A Little Pine Tree sprouts downtown



Korean restaurant offers adventurous, savory dining, family recipes

Why: When Huisuk Chi married her military husband, Yong Chi, 20 years ago, she couldn’t have known that it would be the start of both a marriage and a culinary career. But as an Air Force wife, Chi who hails from Daegu, South Korea, found herself working in restaurants and in military chow halls. At home and for holidays, she whipped up traditional Korean fare, which her husband always lauded.

After her husband’s retirement from the U.S. Air Force seven years ago, the couple relocated to Vancouver, where they have friends. And a few weeks ago, they began a new life chapter by opening a restaurant, A Little Pine Tree, which features many of Chi’s family recipes. Korean fare dominates the menu, but the downtown Vancouver restaurant also offers burgers and chicken strips at lunchtime.

Atmosphere: Walk into A Little Pine Tree and you’ll notice the kitchen first, where you can see the chef at work beyond a low partition. High ceilings are accented with track lighting and rows of dangling lights, which drape like wild vines cascading from tree limbs. A stained concrete floor and sparse Asian décor give the restaurant an über-modern vibe, with cozy tables scattered around the open dining room.

What I tried: I opted for the bibimbap with beef while my dining companion tried the bulgogi, also with beef. Both dinner entrees come with a choice of soup or salad. I tried the dwen jang soup; my dining companion tried the clam chowder. An appetizer of dubu junk sik, a pan-fried tofu, started off the meal.

While we looked over the menu, we were served complimentary deep fried mushrooms. With whetted appetites, we tried the dubu jung sik, which is marinated and pan-fried tofu that’s drizzled with a peppery sauce. The appetizer was a flat point in an otherwise rich meal. While the sauce had a little kick, the tofu was largely flavorless and bland. It’s one part of the meal I’d skip next time.

The dwen jang soup was a rich and full-bodied miso-style soup, served with cabbage, green onion and tofu cubes. The clam chowder hit the rich and creamy mark with bits of clams.

The bibimbap arrived in a wagon wheel-style presentation, with a dome of rice at its center and spokes of beef, cucumbers, mushrooms, egg, carrots, bean sprouts and more fanning across the bowl-shaped plate. The trick, our server explained, is to drizzle the savory sauce across it all and then mix it up. The result: A blend of textures, temperatures and tastes.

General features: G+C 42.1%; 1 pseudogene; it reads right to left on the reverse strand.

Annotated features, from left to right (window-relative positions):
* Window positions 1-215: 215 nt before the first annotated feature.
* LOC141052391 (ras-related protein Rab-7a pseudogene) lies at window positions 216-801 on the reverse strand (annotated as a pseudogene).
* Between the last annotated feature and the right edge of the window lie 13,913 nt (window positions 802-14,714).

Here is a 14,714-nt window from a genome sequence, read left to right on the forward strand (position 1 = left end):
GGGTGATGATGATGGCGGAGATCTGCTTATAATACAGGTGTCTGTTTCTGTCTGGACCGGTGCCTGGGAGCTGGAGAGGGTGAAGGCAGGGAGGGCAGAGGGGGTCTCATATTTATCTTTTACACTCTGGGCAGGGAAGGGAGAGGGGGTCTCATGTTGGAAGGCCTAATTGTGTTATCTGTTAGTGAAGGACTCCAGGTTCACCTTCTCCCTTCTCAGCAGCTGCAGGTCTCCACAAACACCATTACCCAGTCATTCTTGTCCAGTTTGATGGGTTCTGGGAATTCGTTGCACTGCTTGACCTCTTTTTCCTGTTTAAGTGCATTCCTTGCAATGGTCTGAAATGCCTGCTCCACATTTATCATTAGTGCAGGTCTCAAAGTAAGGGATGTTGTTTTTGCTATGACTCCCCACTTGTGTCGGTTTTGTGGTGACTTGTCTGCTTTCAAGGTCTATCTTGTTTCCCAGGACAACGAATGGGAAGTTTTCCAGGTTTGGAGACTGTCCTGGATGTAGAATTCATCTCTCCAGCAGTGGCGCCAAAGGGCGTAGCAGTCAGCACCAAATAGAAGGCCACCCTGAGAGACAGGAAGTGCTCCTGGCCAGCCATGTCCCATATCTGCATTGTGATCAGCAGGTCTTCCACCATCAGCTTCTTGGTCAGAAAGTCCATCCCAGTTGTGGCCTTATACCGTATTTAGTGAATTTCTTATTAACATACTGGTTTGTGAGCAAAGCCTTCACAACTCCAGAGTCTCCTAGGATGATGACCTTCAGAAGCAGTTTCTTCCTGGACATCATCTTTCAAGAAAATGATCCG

The bulgogi was a saucy experience, served with sautéed slices of beef, broccoli, onion, carrots and more alongside twin domes of white and brown rice. My dining companion murmured an “mmm” while savoring the dish, which piqued my curiosity and netted a generous offer to try several bites. Something of a signature Korean dish, this is one dish that we both agreed is worth trying again.

At the dinner’s conclusion, we were both served a cup of hot cinnamon and ginger tea, topped with a trio of pine nuts. The cinnamon scent wafted over the cups’ brims and the ginger warmed the palate, adding a clean finishing note to an adventurous dining experience.

Other observations: While we were welcomed with friendly smiles, the service was spotty at times and attentive at others. The waitress patiently answered questions — and helped with Korean pronunciations that we stumbled through. And when our dinners were served, staff was quick to answer questions and help with serving suggestions. But other times, such as when we wished to pay and leave, we were left waiting.

Menu highlights beyond what I tried: Japchae, a dish of steamed sweet potato noodles, stir fried with mushrooms, green peppers, onions, carrots and beef.

Cost: Plan on $11 to $15 for a dinner entree and about $4 or $5 for an appetizer. Lunches run $7 to $9.

Hours: 11 a.m. to 8 p.m. Monday through Saturday.

Contact: 360-597-4266.

Where: 585 W. Eighth St., Vancouver.

Health score: A Little Pine Tree passed its initial inspection, but has yet to receive an official score. Clark County Public Health closes restaurants that score 100 or higher. For information, call 360-397-8428.